>> it certainly did. we just showed the pictures. it was pretty striking. how con sender are you about your personal security ?
>> i'm very concerned about my security. it's only seven weeks ago they tried to murder me and they tried to mob me. and even since then, i've been beaten up twice on the streets of mali, the capital of maldives and i'm always hearing there are people trying to get at me because the regime in the maldives fears me and if there were elections in the maldives , they do understand that it would be difficult for them to win it if the maldive democrat party and if i am around.
>> what about your wife and children?
>> they are also scared but they are right now in the maldives and they've been away for a very long time once in sri lanka and in india. i hope they would be safe in the maldives . why they are safe is because we have so much support in the country and people are in a sense protecting them. there is also international concern on what might happen to me and my family. so we have some sort of protection in that regard.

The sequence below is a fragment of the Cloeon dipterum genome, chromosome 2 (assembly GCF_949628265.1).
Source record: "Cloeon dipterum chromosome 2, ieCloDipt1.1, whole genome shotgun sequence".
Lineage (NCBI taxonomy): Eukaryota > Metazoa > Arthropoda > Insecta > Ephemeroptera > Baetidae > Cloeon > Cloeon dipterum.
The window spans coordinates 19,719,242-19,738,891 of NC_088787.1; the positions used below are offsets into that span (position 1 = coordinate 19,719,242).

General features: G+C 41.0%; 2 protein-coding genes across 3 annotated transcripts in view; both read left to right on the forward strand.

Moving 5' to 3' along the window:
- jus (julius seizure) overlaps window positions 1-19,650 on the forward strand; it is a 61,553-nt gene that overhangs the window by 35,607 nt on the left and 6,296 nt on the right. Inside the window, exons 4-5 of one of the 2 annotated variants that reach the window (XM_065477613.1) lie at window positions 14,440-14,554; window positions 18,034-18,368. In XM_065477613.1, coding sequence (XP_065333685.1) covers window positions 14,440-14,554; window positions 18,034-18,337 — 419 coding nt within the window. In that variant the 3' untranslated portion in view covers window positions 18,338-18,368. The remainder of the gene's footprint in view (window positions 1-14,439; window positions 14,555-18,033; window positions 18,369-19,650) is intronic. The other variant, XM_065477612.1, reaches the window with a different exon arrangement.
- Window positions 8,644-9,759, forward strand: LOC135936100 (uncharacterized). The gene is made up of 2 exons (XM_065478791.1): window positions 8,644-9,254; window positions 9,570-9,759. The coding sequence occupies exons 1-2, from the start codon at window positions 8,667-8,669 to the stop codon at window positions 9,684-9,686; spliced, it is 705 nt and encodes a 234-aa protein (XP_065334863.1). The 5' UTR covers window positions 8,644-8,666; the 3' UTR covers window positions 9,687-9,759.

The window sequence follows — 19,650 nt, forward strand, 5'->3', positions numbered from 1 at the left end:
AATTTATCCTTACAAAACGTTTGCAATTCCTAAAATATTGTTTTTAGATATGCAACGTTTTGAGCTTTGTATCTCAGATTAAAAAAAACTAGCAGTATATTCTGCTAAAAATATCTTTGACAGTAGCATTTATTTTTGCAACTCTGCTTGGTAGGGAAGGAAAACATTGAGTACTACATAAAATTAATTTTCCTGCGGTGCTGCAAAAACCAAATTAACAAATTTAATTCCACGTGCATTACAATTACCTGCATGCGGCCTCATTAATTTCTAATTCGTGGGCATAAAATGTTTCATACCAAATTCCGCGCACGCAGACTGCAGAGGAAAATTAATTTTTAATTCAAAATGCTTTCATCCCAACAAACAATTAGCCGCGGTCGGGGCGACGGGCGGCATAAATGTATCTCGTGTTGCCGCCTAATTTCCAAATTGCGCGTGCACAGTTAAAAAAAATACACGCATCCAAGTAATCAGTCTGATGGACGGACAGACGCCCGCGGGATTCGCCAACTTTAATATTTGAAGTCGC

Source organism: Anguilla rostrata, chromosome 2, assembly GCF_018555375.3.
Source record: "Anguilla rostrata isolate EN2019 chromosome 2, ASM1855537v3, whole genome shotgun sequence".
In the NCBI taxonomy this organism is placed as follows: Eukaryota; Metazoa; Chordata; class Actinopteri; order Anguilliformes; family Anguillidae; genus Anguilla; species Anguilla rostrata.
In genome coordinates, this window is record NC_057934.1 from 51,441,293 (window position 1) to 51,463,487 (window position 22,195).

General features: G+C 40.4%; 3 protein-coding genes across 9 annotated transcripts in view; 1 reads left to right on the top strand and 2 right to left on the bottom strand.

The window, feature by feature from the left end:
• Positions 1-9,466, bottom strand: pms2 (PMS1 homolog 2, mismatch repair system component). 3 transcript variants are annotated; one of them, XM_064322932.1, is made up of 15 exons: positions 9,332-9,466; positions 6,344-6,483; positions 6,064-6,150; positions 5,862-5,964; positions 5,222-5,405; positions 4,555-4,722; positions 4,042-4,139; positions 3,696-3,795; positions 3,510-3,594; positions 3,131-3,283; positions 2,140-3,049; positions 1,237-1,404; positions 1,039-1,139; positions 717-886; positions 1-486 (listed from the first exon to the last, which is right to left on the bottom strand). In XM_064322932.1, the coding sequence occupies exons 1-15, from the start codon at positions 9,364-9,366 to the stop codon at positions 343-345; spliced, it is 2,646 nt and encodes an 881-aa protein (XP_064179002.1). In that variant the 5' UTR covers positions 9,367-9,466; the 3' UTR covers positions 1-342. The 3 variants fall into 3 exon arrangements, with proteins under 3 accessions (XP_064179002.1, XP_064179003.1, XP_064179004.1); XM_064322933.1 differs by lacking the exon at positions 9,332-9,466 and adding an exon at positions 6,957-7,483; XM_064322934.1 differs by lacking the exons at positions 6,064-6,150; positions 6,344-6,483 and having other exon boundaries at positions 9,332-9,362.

>> well, we wish you safe travels and good luck with your efforts. and we will, of course, be following this for quite some time. thank you for being with us.